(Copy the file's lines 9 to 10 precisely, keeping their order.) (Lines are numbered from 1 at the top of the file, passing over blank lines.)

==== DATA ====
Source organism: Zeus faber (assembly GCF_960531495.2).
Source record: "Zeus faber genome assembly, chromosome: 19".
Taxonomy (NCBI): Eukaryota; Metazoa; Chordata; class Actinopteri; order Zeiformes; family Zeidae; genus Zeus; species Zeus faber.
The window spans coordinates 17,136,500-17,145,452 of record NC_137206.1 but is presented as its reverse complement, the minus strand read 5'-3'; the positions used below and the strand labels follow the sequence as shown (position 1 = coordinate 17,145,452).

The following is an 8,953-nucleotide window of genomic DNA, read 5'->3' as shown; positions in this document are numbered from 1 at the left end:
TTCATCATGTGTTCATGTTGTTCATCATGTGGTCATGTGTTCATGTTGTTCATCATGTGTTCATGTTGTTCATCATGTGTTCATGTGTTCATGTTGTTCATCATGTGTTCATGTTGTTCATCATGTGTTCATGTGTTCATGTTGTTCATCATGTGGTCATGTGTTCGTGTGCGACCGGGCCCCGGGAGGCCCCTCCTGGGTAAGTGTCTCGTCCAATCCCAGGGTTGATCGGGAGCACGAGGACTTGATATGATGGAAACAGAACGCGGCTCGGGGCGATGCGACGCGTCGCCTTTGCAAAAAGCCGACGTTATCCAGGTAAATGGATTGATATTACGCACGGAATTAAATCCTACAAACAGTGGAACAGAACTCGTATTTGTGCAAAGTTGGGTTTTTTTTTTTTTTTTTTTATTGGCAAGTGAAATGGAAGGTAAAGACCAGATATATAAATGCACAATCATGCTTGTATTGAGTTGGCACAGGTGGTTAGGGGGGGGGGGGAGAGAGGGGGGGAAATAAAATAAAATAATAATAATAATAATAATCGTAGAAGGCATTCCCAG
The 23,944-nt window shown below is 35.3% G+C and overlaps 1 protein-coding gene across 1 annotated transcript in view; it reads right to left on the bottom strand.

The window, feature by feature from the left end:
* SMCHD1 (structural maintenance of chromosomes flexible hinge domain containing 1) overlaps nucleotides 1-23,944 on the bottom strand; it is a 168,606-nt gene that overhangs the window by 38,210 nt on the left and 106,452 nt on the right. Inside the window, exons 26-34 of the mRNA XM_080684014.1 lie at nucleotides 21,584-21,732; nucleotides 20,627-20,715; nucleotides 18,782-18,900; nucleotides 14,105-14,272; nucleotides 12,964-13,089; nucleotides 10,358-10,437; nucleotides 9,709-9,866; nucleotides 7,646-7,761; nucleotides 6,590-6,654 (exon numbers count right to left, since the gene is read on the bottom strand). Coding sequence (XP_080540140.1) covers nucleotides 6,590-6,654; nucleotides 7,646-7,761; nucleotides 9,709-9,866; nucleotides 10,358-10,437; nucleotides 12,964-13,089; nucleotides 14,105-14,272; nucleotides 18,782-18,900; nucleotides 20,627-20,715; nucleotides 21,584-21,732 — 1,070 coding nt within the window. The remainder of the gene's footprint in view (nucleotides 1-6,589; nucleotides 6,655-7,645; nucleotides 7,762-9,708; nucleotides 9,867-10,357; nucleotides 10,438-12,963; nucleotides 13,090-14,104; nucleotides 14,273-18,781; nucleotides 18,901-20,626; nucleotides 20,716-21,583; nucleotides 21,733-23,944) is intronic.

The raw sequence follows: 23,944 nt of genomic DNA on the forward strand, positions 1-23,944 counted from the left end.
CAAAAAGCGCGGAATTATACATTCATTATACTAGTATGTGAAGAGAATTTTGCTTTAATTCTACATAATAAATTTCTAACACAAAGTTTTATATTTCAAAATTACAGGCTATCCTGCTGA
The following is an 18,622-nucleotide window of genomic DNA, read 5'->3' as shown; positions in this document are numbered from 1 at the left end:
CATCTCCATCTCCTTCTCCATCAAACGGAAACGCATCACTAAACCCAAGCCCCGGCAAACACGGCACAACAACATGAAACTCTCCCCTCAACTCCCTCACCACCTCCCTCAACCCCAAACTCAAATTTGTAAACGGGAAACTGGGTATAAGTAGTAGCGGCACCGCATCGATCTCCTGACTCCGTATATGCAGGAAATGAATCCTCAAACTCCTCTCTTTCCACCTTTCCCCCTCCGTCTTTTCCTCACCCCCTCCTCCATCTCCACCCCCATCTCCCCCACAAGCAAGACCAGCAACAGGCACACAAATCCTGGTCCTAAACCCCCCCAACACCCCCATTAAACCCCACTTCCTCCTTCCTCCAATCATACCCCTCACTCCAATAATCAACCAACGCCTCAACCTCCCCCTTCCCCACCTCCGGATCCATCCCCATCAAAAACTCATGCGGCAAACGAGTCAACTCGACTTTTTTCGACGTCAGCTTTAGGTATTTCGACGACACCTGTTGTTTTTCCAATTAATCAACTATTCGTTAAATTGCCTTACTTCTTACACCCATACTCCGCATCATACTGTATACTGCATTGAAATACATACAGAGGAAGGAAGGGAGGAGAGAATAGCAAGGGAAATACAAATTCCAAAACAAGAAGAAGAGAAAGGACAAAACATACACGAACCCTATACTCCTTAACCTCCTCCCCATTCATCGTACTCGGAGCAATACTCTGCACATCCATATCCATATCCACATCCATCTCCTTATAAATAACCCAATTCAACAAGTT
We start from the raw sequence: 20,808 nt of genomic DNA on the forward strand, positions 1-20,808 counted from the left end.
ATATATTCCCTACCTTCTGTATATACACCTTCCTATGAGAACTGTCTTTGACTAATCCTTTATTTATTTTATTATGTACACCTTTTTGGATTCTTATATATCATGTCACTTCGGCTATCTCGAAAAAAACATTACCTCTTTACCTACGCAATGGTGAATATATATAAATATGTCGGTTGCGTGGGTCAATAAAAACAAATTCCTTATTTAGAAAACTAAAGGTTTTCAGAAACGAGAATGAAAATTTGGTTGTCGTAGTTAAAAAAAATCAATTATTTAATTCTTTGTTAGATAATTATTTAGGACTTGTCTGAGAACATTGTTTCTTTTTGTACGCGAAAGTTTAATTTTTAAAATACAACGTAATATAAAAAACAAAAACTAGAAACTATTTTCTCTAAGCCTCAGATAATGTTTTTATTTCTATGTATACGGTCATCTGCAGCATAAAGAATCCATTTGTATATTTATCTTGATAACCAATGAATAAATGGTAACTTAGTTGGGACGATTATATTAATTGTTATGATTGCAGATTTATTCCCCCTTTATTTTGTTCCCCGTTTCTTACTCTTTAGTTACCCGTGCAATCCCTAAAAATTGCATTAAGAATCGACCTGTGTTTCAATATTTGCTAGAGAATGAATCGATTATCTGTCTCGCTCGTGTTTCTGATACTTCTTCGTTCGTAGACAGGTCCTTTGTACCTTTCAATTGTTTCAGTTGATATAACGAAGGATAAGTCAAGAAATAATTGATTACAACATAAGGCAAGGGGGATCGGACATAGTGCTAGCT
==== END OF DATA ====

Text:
* SMCHD1 (structural maintenance of chromosomes flexible hinge domain containing 1) overlaps nucleotides 1-23,944 on the bottom strand; it is a 168,606-nt gene that overhangs the window by 38,210 nt on the left and 106,452 nt on the right. Inside the window, exons 26-34 of the mRNA XM_080684014.1 lie at nucleotides 21,584-21,732; nucleotides 20,627-20,715; nucleotides 18,782-18,900; nucleotides 14,105-14,272; nucleotides 12,964-13,089; nucleotides 10,358-10,437; nucleotides 9,709-9,866; nucleotides 7,646-7,761; nucleotides 6,590-6,654 (exon numbers count right to left, since the gene is read on the bottom strand). Coding sequence (XP_080540140.1) covers nucleotides 6,590-6,654; nucleotides 7,646-7,761; nucleotides 9,709-9,866; nucleotides 10,358-10,437; nucleotides 12,964-13,089; nucleotides 14,105-14,272; nucleotides 18,782-18,900; nucleotides 20,627-20,715; nucleotides 21,584-21,732 — 1,070 coding nt within the window. The remainder of the gene's footprint in view (nucleotides 1-6,589; nucleotides 6,655-7,645; nucleotides 7,762-9,708; nucleotides 9,867-10,357; nucleotides 10,438-12,963; nucleotides 13,090-14,104; nucleotides 14,273-18,781; nucleotides 18,901-20,626; nucleotides 20,716-21,583; nucleotides 21,733-23,944) is intronic.

The raw sequence follows: 23,944 nt of genomic DNA on the forward strand, positions 1-23,944 counted from the left end.